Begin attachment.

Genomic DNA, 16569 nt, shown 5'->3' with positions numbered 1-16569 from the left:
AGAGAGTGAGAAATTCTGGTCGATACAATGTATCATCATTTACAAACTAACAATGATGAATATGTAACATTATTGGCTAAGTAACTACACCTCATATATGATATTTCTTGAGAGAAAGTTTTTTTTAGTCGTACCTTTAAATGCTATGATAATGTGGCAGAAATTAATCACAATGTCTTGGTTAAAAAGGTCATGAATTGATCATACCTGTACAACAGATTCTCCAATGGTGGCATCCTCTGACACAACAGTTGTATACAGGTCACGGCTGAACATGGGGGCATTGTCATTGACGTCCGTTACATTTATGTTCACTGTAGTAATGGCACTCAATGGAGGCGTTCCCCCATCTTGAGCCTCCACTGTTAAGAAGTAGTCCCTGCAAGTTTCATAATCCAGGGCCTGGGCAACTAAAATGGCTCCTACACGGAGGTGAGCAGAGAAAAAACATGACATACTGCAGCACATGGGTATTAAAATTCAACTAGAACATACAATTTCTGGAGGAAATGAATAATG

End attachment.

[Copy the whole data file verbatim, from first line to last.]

Genomic DNA, 16569 nt, shown 5'->3' with positions numbered 1-16569 from the left:
AGAGAGTGAGAAATTCTGGTCGATACAATGTATCATCATTTACAAACTAACAATGATGAATATGTAACATTATTGGCTAAGTAACTACACCTCATATATGATATTTCTTGAGAGAAAGTTTTTTTTAGTCGTACCTTTAAATGCTATGATAATGTGGCAGAAATTAATCACAATGTCTTGGTTAAAAAGGTCATGAATTGATCATACCTGTACAACAGATTCTCCAATGGTGGCATCCTCTGACACAACAGTTGTATACAGGTCACGGCTGAACATGGGGGCATTGTCATTGACGTCCGTTACATTTATGTTCACTGTAGTAATGGCACTCAATGGAGGCGTTCCCCCATCTTGAGCCTCCACTGTTAAGAAGTAGTCCCTGCAAGTTTCATAATCCAGGGCCTGGGCAACTAAAATGGCTCCTACACGGAGGTGAGCAGAGAAAAAACATGACATACTGCAGCACATGGGTATTAAAATTCAACTAGAACATACAATTTCTGGAGGAAATGAATAATG